Posts Tagged ‘48103’

Annunciation – homilittle


Remaining what she was,
a Virgin,
she became what she was not,
a Mother.
Remaining what He was,
the Word,
became (what He was not),
Flesh.

Advertisements

Read Full Post »

Who are you?  This, I think, is the second most important question that one can be asked (The first in importance is Who do you say Jesus is?) The testimony of John the Baptist consists in his answering this question both negatively and positively:
I am neither the Christ nor the Prophet nor Elijah. The Baptist does not think more of himself than he should. While he may have been able to mislead his hearers into thinking more of him than they should, he would not mislead himself. I think most of you think, not too much of yourselves but too little. Listen to what St. Paul says to the Galatians: So you are no longer a slave (Gal 4:7):
Not To The Law: But when the fullness of time had come, God sent his Son, born of a woman, born under the law to ransom those under the law (Gal 4:5).
Not To Sin: But now that you have been freed from sin and have become slaves of God (Rom 6:22).
Not To The Devil and not Even To Death: through death he might destroy the one who has the power of death, that is, the devil, and free those who through fear of death had been subject to slavery all their life. (Heb 2:14-15).
The positive answer to who are you? Also is not self-deprecating . . .
I am the voice of one crying out in the desert, ‘Make straight the way of the Lord’. He is not afraid to recognize that the Prophet Isaiah spoke of him. Who he was is intimately connected to what he does. And so the question for you remains: Who are you? Let’s go back to how St. Paul answered that: but (you are) a son, and if a son then also an heir, through God (Gal 4:7). Know your identity in Christ! Know who you are not and know who you are. It’s out of your understanding of your identity that your thoughts, words and actions flow.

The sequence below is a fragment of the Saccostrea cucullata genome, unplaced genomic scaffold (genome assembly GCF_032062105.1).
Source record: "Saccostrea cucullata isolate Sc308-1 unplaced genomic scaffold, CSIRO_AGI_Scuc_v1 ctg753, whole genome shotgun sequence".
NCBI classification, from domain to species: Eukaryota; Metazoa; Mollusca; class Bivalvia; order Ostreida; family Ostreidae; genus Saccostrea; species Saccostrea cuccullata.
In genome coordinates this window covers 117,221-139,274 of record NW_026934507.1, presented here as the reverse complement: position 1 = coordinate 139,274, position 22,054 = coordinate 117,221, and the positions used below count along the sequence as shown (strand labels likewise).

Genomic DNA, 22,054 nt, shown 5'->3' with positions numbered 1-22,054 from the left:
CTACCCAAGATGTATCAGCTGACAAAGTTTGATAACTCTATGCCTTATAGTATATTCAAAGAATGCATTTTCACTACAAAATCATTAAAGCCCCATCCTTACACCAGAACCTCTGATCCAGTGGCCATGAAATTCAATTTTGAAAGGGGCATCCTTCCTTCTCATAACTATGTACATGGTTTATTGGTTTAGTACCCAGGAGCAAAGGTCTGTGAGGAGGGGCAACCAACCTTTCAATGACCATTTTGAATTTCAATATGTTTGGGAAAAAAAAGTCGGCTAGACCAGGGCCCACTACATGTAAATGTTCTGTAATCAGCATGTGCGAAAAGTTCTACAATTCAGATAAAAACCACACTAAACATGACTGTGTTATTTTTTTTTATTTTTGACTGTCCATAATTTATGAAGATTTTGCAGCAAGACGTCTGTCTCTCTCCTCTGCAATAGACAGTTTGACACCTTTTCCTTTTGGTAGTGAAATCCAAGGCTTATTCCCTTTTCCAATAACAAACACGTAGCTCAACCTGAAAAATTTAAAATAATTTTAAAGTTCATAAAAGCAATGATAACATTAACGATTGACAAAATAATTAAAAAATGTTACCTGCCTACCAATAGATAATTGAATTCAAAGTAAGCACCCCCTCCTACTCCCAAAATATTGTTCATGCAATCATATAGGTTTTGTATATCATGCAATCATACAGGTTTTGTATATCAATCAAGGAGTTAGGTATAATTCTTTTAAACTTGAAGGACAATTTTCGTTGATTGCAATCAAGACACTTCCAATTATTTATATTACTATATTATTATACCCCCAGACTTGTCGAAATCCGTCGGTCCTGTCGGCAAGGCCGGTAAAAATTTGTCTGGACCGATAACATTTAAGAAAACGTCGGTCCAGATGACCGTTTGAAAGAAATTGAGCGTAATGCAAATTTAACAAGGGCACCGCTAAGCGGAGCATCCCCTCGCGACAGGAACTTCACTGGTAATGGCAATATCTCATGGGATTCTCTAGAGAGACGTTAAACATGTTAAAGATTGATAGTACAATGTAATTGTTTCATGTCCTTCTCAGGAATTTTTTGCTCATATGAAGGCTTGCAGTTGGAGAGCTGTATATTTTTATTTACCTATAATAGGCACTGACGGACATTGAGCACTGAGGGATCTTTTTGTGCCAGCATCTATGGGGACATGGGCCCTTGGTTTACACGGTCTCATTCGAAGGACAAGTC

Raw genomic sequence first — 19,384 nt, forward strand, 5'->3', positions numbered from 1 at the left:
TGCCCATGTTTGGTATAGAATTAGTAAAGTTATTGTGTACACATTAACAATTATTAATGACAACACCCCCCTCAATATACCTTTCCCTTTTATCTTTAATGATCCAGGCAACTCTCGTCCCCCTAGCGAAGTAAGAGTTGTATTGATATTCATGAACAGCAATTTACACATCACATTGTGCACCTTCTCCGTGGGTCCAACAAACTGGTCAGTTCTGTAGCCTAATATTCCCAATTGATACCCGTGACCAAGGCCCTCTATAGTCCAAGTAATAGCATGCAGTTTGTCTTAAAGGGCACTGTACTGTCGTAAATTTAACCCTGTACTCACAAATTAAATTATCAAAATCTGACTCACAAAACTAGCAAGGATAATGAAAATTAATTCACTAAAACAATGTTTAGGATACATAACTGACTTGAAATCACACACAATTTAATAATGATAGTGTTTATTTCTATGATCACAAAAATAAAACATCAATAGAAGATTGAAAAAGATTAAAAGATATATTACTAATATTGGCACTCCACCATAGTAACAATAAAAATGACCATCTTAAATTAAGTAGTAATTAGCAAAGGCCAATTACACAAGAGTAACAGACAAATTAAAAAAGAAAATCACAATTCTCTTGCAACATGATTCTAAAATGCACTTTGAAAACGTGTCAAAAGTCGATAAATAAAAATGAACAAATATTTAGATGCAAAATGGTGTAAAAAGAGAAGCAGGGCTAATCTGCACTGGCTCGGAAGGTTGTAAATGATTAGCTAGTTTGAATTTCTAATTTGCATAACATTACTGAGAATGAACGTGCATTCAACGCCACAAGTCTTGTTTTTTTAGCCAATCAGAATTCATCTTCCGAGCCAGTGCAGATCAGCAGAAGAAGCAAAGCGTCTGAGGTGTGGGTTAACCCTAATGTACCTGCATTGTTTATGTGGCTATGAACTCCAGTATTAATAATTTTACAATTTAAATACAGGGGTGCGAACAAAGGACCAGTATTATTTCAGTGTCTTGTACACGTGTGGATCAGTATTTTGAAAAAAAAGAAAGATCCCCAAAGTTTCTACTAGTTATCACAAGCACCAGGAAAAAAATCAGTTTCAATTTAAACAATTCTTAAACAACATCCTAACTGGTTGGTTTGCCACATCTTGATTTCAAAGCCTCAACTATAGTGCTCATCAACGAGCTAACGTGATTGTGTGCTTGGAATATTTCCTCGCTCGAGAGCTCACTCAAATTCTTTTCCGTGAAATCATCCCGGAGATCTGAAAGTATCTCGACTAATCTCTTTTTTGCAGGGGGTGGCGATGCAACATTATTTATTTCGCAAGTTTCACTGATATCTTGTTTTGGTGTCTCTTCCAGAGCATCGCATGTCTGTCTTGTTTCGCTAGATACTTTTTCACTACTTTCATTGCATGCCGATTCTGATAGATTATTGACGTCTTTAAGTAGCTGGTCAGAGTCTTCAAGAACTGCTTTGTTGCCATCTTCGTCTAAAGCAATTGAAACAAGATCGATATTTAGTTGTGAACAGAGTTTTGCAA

Read Full Post »

Solemnity of Mary, Theotókos + Year B ‘2012

Today we celebrate the mystery
that in the fulness of time,
God became flesh in human history.

Remaining what He was
– As God He has a Divine Father
but no divine mother.
He became what He was not
– As Man He has a human mother
but no human father.

All of this was only possible because,
Mary, remaining what she was,
a Virgin;
becomes what she was not,
a Mother.

Remaining what you are (human)
You become what you are not (Divine).
For you have become partakers in the Divine Nature (2 Pt. 1:4).

As the catechism of the Catholic Church teaches
the Son of God became man so that we might become God (CCC #460).

In the Holy Sacrifice of the Mass, at the preparation of the Chalice,
the priest or deacon prays:
By the mingling of this water and wine

May we come to share in the Divinity of Christ
Who humbled Himself to share in our humanity.

Ever Virgin –  Mother of God
Pray for us!

Read Full Post »